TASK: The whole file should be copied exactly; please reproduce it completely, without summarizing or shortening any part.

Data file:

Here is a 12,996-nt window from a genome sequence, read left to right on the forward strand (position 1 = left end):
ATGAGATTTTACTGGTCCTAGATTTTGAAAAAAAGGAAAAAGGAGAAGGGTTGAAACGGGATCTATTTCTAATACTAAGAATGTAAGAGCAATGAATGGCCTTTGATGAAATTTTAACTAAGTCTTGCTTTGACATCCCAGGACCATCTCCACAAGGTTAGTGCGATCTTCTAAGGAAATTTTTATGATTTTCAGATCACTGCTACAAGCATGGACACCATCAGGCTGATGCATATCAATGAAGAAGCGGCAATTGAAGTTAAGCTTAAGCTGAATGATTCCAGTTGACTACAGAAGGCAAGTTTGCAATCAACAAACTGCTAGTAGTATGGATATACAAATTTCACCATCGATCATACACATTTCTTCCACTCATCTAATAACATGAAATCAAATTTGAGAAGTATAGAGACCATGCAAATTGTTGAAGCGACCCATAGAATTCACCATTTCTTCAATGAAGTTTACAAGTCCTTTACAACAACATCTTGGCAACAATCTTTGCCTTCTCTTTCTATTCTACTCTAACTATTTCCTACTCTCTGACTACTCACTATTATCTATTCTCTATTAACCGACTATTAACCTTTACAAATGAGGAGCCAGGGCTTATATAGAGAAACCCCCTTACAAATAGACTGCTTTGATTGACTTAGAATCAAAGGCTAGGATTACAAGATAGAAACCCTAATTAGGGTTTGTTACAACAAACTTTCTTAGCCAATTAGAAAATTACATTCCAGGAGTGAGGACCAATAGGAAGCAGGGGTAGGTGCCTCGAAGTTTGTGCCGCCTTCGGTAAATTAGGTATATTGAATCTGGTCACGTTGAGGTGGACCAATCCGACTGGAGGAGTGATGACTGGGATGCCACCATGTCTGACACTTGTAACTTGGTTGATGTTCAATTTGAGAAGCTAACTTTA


Here is a 12,996-nt window from a genome sequence, read left to right on the forward strand (position 1 = left end):
ATGAGATTTTACTGGTCCTAGATTTTGAAAAAAAGGAAAAAGGAGAAGGGTTGAAACGGGATCTATTTCTAATACTAAGAATGTAAGAGCAATGAATGGCCTTTGATGAAATTTTAACTAAGTCTTGCTTTGACATCCCAGGACCATCTCCACAAGGTTAGTGCGATCTTCTAAGGAAATTTTTATGATTTTCAGATCACTGCTACAAGCATGGACACCATCAGGCTGATGCATATCAATGAAGAAGCGGCAATTGAAGTTAAGCTTAAGCTGAATGATTCCAGTTGACTACAGAAGGCAAGTTTGCAATCAACAAACTGCTAGTAGTATGGATATACAAATTTCACCATCGATCATACACATTTCTTCCACTCATCTAATAACATGAAATCAAATTTGAGAAGTATAGAGACCATGCAAATTGTTGAAGCGACCCATAGAATTCACCATTTCTTCAATGAAGTTTACAAGTCCTTTACAACAACATCTTGGCAACAATCTTTGCCTTCTCTTTCTATTCTACTCTAACTATTTCCTACTCTCTGACTACTCACTATTATCTATTCTCTATTAACCGACTATTAACCTTTACAAATGAGGAGCCAGGGCTTATATAGAGAAACCCCCTTACAAATAGACTGCTTTGATTGACTTAGAATCAAAGGCTAGGATTACAAGATAGAAACCCTAATTAGGGTTTGTTACAACAAACTTTCTTAGCCAATTAGAAAATTACATTCCAGGAGTGAGGACCAATAGGAAGCAGGGGTAGGTGCCTCGAAGTTTGTGCCGCCTTCGGTAAATTAGGTATATTGAATCTGGTCACGTTGAGGTGGACCAATCCGACTGGAGGAGTGATGACTGGGATGCCACCATGTCTGACACTTGTAACTTGGTTGATGTTCAATTTGAGAAGCTAACTTTA